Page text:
Look all you want but finding a more well-rounded, genial and laidback fast bowler than Dale Steyn will be a tough task. In an exclusive interview with The Daily Star Sport's Quazi Zulquarnain Islam and Mohammad Isam, the steely Steyn speaks of his philosophy on life, interest in photography, adulation for Shaun Pollock and Jose Mourinho's professionalism. Dale Steyn is truly the speedster for the next generation. Following is an excerpt from the lively encounter with the South African at the poolside of the Dhaka Sheraton Hotel:
The Daily Star Sport (DSS): Welcome Dale! How has Bangladesh been for you so far?
Dale Steyn (DS): On the field it has been good. It's nice when you are winning. Off the field we really haven't had much time off. Today is really the first day we have had to relax.
DSS: You started your career in 2004 but you have played only 18 Tests since then. Having now played a few on the trot do you feel you are here to stay?
DS: I really hope so! There are always other guys coming through, other bowlers like Morne Morkel who basically does the same thing as me … bowls fast. You can never think that your spot is guaranteed. It's good to have pressure from underneath, knowing that there is someone who can take your place.
DSS: You mentioned before the Pakistan tour that Morne's Twenty20 World Cup performance was a 'shock to your system' because it made you feel like your place in the team was not certain...
DS: Actually it might have come out the wrong way. What happened was that, with the form that he (Morne) had, it didn't look like I would get selected. It showed me that you can never ever be certain of your place.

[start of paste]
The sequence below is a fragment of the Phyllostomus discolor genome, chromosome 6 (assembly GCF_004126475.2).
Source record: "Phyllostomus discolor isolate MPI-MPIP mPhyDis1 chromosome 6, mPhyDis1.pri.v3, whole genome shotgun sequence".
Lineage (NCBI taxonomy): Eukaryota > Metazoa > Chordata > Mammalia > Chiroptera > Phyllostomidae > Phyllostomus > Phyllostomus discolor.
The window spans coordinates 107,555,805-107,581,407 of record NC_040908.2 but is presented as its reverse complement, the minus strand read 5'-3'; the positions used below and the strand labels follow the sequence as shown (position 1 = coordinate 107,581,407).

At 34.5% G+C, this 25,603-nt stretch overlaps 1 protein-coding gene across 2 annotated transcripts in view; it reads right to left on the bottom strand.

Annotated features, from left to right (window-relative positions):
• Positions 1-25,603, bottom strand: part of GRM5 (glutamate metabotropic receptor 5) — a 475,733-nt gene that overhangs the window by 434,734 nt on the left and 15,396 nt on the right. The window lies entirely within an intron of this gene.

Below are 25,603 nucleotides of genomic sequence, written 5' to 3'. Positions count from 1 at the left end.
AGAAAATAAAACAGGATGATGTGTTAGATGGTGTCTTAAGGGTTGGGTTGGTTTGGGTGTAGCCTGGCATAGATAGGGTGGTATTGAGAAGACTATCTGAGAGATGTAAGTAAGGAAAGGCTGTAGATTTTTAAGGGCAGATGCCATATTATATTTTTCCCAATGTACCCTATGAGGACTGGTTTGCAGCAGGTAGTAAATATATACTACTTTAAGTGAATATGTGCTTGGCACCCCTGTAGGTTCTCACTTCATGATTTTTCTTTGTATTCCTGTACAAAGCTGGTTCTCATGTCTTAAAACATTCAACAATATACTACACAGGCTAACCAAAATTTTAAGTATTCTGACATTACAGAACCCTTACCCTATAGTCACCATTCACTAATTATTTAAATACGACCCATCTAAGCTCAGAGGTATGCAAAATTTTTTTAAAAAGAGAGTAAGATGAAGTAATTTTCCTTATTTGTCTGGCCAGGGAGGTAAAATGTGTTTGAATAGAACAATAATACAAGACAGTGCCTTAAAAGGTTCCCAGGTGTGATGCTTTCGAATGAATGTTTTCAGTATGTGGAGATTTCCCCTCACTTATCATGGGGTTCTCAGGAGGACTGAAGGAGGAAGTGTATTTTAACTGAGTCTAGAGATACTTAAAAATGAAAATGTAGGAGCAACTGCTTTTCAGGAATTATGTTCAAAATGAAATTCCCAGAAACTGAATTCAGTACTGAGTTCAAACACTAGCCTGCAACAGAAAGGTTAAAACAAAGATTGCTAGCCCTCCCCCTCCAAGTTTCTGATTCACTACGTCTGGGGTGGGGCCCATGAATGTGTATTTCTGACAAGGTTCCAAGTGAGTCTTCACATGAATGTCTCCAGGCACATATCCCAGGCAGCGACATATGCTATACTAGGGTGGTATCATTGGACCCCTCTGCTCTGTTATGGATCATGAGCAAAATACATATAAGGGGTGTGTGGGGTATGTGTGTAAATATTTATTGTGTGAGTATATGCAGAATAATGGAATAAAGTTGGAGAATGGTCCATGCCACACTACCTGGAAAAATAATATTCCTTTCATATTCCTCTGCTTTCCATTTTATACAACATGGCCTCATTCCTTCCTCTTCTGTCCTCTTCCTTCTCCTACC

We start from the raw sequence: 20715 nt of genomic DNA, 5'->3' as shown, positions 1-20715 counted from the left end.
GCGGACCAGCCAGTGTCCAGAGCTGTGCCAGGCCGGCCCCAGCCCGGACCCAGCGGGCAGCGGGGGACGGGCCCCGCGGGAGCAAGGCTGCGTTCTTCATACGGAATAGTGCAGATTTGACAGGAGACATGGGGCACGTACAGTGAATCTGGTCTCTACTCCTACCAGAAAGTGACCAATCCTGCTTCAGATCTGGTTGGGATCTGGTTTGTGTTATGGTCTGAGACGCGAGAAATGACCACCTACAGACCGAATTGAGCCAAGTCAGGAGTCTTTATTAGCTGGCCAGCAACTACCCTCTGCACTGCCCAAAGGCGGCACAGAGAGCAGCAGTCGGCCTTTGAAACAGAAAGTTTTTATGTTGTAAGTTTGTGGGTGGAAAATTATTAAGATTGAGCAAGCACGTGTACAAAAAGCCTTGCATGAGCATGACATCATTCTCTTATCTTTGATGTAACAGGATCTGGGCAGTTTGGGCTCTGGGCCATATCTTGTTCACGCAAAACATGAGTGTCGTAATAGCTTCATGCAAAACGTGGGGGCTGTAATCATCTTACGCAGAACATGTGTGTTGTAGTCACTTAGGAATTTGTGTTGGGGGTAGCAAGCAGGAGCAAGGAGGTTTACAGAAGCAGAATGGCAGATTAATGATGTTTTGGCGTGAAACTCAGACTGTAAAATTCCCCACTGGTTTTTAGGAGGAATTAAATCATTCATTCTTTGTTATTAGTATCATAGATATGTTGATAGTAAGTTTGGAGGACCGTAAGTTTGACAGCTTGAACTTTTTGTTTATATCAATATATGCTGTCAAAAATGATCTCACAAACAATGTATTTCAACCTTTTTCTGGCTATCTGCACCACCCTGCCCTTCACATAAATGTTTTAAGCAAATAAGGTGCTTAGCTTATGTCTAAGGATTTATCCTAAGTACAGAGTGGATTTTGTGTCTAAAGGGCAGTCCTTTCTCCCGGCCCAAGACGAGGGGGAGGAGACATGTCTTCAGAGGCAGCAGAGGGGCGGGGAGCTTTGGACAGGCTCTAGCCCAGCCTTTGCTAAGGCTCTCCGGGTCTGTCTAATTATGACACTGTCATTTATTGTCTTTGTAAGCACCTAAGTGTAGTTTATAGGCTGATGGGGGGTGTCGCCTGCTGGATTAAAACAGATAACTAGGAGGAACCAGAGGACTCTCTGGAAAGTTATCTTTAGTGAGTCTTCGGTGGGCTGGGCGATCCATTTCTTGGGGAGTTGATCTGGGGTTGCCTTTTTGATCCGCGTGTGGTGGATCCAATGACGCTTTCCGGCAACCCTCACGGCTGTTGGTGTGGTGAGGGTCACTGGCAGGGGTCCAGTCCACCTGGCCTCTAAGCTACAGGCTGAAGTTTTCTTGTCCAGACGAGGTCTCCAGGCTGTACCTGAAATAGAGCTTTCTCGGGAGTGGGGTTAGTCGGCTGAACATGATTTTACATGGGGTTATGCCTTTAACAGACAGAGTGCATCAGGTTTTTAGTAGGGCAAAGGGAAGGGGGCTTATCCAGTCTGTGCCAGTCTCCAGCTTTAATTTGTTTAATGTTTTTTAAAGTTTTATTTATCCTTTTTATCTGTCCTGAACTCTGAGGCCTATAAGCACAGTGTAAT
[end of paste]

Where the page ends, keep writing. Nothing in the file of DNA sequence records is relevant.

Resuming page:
DSS: In the past six months you have taken 49 wickets in 7 Tests. Would you say you are at your peak or can things get better?
DS: (laughs) I don't want to say things can be better. I don't want to say that I am at my peak. I always think there is room for improvement. I am happy with the way I am playing right now but I always strive to do better. Sometimes when the stats get thrown at me it amazes me (pointing at his profile on the table). You look at it and think, that's pretty decent. Records are there to be broken and I want to carry on doing what I am doing.
DSS: So after the first Test, how much of a gap do you think Bangladesh has with the rest of the world?
DS: I don't think there should be a big gap. I think they have proven to the world that they can play. No team takes a lead against South Africa if they aren't a quality side. But you are supposed to carry on from there. They must stand up now and start showing themselves. I think there shouldn't be any excuses for them anymore but they are doing okay. They should keep plugging away until they get the results.
DSS: Anyone special in the Bangladesh team?
DS: They are all pretty decent players. But I can't single out someone, getting whose wicket would make me proud.
DSS: You have seen a lot of New Zealand and West Indies, but not much of our batsmen. Did you have a plan on getting them out?
DS: I think generally in cricket, you keep it simple. I don't think it's an easy game but the way you explain it, is pretty easy; like bowl outside the off-stump. But the difficult part is when you have to do that six times in six balls. Try and make a batsman play his B game and not just his A game.
At this level your strength can be your big weakness. 80 to 90 per cent of the time you keep doing it, that's the kind of thing people like Shaun Pollock and Glenn McGrath have kept doing day in day out. That's why they were the best in the world.
DSS: So you like to hit a batsman?
DS: I don't like hitting a batsman. It knocks the winds out of their sails a little bit but it's an ugly thing.
DSS: ...on the topic of Pollock. With him gone you have big shoes to fill...
DS: (sighs!) I don't think those are my shoes to fill. I have got my own name to make. But he is someone that South Africa are going to miss. He has been there over the years and kept doing it for years and years. So let's hope the guys coming in are up to that standard, and even if they aren't maybe they are close to it because guys like Shaun Pollock set pretty high standards.